“Mr. Picinich is going to allege that he has a shoulder injury,” Cook told the jurors. “My clients dispute everything he says.”

Cook then questioned the panel whether they had ever experienced any negative interaction with authority figures, police officers or agencies.

One woman who stated she felt the media “villainizes” police was dismissed as a potential juror, as was a former Suffolk County Corrections Officer who stated that sometimes situations escalate quickly and immediate action needs to be taken by officers.

Judge Cautions Jurors

Upon their selection, Lambert cautioned jurors not to discuss the trial with anyone, until directed to do so by the court. He further directed that jurors should not read or listen to any newspaper or media accounts of the trial, stating that any reports were merely the view of one person who has their own interpretation of events.

Opening statements and witness testimony were scheduled to begin in the case of William J. Picinich against the Village of Walton, the Village of Walton Police Department, Village of Walton Police Officers Chris Erwin, John Cornwell and Dan St. Jacques, as police officers and individually, on Tuesday, July 10 at 9 a.m.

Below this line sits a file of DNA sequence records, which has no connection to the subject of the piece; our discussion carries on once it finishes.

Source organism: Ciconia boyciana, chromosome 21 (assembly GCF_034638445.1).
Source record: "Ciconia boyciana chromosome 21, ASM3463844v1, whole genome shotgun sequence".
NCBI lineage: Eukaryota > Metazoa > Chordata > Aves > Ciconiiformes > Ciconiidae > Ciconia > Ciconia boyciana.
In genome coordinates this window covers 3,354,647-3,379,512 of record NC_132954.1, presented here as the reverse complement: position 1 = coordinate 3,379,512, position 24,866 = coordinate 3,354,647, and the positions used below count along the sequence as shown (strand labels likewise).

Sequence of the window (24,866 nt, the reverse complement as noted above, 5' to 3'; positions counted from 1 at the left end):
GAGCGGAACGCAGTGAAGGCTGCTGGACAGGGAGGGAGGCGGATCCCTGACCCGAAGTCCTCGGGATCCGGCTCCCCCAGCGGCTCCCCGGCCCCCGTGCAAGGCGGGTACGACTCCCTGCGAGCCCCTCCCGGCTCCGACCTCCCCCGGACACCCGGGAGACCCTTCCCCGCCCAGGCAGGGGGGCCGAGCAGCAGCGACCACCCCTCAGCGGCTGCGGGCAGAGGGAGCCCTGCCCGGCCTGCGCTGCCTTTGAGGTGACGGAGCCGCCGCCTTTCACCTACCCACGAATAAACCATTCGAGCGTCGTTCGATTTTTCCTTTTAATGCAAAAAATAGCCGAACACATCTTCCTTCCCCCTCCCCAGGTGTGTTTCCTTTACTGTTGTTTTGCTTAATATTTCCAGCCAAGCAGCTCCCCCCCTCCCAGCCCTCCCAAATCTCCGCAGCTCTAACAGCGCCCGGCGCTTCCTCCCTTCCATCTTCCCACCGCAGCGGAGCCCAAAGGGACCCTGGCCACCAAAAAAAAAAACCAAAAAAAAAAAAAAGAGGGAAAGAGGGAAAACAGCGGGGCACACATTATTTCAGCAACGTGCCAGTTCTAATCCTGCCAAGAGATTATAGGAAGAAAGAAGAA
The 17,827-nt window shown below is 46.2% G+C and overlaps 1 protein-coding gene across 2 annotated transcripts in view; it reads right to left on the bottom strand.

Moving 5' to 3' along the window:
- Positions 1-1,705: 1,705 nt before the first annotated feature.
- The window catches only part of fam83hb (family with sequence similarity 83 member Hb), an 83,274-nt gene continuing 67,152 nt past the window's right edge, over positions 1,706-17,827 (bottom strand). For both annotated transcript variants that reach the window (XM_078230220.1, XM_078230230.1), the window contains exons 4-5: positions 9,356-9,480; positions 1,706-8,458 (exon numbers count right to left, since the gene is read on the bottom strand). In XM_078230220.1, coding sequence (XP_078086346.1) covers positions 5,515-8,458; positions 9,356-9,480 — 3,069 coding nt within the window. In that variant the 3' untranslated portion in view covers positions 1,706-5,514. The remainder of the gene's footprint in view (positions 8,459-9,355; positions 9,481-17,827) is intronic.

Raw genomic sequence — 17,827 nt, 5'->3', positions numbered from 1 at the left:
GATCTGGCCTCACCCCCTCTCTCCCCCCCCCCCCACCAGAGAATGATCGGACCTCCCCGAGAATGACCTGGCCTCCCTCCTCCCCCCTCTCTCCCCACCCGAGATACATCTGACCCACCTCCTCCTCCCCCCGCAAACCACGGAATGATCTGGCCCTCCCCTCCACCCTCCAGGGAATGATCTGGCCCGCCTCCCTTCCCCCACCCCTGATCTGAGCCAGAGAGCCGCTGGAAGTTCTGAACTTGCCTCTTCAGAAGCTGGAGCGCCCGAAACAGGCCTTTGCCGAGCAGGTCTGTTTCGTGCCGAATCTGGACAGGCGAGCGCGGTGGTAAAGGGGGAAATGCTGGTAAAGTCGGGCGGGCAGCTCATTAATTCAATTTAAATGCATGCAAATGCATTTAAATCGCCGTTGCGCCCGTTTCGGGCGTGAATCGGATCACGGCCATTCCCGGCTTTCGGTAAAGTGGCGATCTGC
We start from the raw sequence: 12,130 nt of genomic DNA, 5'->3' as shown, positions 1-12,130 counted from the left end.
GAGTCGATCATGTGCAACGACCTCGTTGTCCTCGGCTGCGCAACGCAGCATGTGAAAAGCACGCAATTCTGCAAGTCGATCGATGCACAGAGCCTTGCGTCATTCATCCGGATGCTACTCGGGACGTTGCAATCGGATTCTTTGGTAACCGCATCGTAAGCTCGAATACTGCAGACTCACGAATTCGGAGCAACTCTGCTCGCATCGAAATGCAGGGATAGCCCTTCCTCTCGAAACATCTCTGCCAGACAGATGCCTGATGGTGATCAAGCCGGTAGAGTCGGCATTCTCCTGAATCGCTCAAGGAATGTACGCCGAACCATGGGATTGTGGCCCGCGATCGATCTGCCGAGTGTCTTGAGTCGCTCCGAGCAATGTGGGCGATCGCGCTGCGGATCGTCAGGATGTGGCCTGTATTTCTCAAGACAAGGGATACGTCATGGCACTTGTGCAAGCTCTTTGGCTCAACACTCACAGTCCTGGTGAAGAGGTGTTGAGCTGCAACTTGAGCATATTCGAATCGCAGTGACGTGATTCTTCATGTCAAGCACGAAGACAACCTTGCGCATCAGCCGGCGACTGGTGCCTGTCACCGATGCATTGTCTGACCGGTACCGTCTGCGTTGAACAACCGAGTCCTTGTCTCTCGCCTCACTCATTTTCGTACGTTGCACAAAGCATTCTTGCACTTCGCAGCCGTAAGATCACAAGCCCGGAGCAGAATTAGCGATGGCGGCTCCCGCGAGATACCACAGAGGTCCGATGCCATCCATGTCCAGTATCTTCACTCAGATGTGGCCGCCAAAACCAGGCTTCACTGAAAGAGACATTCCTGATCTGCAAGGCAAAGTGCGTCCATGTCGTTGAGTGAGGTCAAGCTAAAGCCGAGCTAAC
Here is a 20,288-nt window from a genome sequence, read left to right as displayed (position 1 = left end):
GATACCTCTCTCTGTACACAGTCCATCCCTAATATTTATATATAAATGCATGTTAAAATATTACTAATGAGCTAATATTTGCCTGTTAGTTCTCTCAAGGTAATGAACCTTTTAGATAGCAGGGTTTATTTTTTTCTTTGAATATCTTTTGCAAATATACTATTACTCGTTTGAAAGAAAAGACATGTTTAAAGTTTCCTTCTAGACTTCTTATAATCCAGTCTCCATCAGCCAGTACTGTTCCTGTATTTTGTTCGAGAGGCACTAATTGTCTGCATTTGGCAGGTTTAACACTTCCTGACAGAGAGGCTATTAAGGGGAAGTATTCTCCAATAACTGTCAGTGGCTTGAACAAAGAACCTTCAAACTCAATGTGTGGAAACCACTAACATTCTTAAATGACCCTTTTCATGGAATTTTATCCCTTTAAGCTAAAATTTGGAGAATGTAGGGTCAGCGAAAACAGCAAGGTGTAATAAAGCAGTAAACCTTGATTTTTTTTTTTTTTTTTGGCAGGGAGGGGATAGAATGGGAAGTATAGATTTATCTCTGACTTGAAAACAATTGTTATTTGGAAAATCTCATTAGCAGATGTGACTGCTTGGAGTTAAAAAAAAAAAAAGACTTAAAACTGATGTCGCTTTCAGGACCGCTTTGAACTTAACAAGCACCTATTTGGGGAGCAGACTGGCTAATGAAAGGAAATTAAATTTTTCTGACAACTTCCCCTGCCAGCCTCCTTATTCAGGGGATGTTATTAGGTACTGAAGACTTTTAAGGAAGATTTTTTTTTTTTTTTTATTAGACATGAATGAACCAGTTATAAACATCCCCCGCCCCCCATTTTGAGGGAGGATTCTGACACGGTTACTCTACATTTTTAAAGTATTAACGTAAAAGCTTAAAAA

Day Two

Without fanfare, Lambert dismissed the jurors from service, telling them that the case had been settled and that they were excused from jury service, with the thanks of the court.


Plaintiff William Picinich, right, talks with his attorney Terry Hoffman outside the Delaware County Courthouse following the settlement of the case. Lillian Browne/The Reporter Plaintiff William Picinich, right, talks with his attorney Terry Hoffman outside the Delaware County Courthouse following the settlement of the case. Lillian Browne/The Reporter A Financial Settlement Awarded to Picinich

On the courthouse lawn following the trial, Picinich’s attorney Terry Hoffman said that the Respondents had offered to financially settle the case several times prior to the trial. Those offers, Hoffman said, were not acceptable or reasonable.

Both parties to the lawsuit, Hoffman said reflectively, would have had a degree of difficulty in getting the jury to understand what the facts were.

“In most situations when police officers get into legal difficulties, they let their egos take control over their good judgment. And I think this happened in this case,” Hoffman said.

Hoffman shared his larger view. “Certain police officers, when given a badge and a gun, get carried away with what they can do irrespective of a citizen’s Constitutional or statutory rights.”

When asked why he agreed to a settlement under those circumstances, Hoffman said that though he thought the liability aspects were favorable to Picinich, a last-minute increased financial settlement neared what he thought the jury might award as “damages.”

The agreed-to settlement on Tuesday morning, Hoffman said, was a more acceptable number - one that reached “well into six figures.”